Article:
No matter how you slice it, EA screwed up scheduling their games for the holidays. Titanfall 2, one of the best games of the year, got completely buried by their own much more anticipated title, Battlefield 1, which was released only a week before. It was a completely unforced error, and one that has had a crippling effect on Titanfall 2’s sales. Despite EA’s claims that the two first-person-shooters were targeted to completely different audiences, the fact remains that they shot themselves in the foot by pitting two great games against each other.
“This whole Nazi resurgence is because we stopped shooting them in video games after Call of Duty 4, isn’t it?”
I tweeted the above this week in response to the horrifying video of Richard B Spencer leading the alt right in a Nazi salute to President Elect Donald Trump. It was a joke. You have to be able to make light of the insanity America is currently facing, or you’ll crack completely.
Half a season is not often enough to determine whether a heavily-serialized show is worthwhile or not, but in the case of Westworld, it’s even less telling. At the very least, HBO’s latest foray into “genre” television is intriguing, placing its moral quandaries front and center and trusting audiences to put its narrative pieces together. There are loads of elements to break down and discuss, and the myriad of puzzles and mysterious references should be enough to make the show a watercooler favorite for the remainder of the season. What is a little less clear is how emotionally engaging the series can be, an important factor in the success of mega-hit Game of Thrones.
First things first: Westworld deftly presents its themes by placing them in recognizable contexts. Westworld itself is a Western-themed amusement park for the extremely wealthy, with a cast of highly-realistic robots, or “hosts” who act out storylines and engage with the guests, or “newcomers.” While nothing like this exists in the real world, the general make-up of the park is very similar to that of an open-world video game. “Hosts” are what are known in the gaming industry as “NPCs” (or Non-Player Characters), and “newcomers” are the players themselves.
(Full disclosure: I work for E! News, a subsidiary of NBC Universal, which produces and airs The Good Place. This review is entirely my own opinion, and is not in any way reflective of NBC Universal. I do not believe that my opinion was swayed by my employment, and I have written plenty of pieces that are critical of NBC Universal content, but if you want to take my review with a grain of salt, feel free!)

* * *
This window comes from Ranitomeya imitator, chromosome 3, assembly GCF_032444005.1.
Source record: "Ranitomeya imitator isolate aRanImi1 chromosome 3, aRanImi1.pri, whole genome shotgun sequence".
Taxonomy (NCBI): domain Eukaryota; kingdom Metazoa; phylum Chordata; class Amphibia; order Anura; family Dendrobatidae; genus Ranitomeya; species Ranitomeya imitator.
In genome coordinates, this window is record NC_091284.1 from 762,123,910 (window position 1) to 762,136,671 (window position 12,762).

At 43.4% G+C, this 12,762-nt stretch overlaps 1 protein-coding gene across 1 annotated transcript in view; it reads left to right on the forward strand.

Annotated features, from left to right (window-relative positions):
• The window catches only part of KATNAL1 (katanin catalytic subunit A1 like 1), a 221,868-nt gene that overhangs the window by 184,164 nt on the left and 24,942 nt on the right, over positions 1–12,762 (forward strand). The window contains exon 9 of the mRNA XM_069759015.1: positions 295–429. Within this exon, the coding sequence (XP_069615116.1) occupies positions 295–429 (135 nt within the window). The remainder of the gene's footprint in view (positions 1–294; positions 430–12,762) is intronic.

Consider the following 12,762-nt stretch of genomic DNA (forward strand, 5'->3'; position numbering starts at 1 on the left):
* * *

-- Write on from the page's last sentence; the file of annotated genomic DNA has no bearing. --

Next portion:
It doesn’t take much to sell me on a Michael Schur series. After spending a few years writing for The Office, Schur moved on to create Parks and Recreation, a modern classic, and Brooklyn 9-9, one of the most consistently funny sitcoms currently running. So even without the presence of the terrific Kristen Bell and sitcom legend Ted Danson, or the directorial hand of the great Drew Goddard, or guidance from television auteur Damon Lindelof, The Good Place was worth my time and attention. Considering that it ALSO involves all of the above, The Good Place was at the top of my “new shows to watch” list.
Even outside of its pedigree, The Good Place deserves recognition for trying something different. Schur has shown that even when he falls back on the formats and character-types with which he’s familiar, as he did with Brooklyn 9-9, his output is levels above most of his contemporaries. But The Good Place takes on bold ideas and touchy subjects, tackling them in the form of a serialized half-hour comedy on network television. That’s not just rare, it flat-out doesn’t exist in modern television.
(This article contains spoilers from the first season of Vice Principals. If you want to avoid them just know that this series comes highly recommended)
One of my favorite things about Jody Hill’s Eastbound and Down is the way that each season is structured like a movie. Moreso than most serialized series, these season arcs are designed with a real beginning, middle, and end, and the characters go through significant arcs from start to finish. Vice Principals follows a similar model, making it a difficult show to judge after just a few episodes.
I was not a fan of the Vice Principals pilot. The characters it presented seemed one-dimensional and plot points flew in and out too quickly to pique my interest. Danny McBride and Walton Goggins seemed to be portraying similar characters to what they had done on the past, and the show felt like it was coasting. But I stuck with it on the strengths of Eastbound and Down, which grew by leaps and bounds over its initial season. I’m pleased to report that this was the right decision.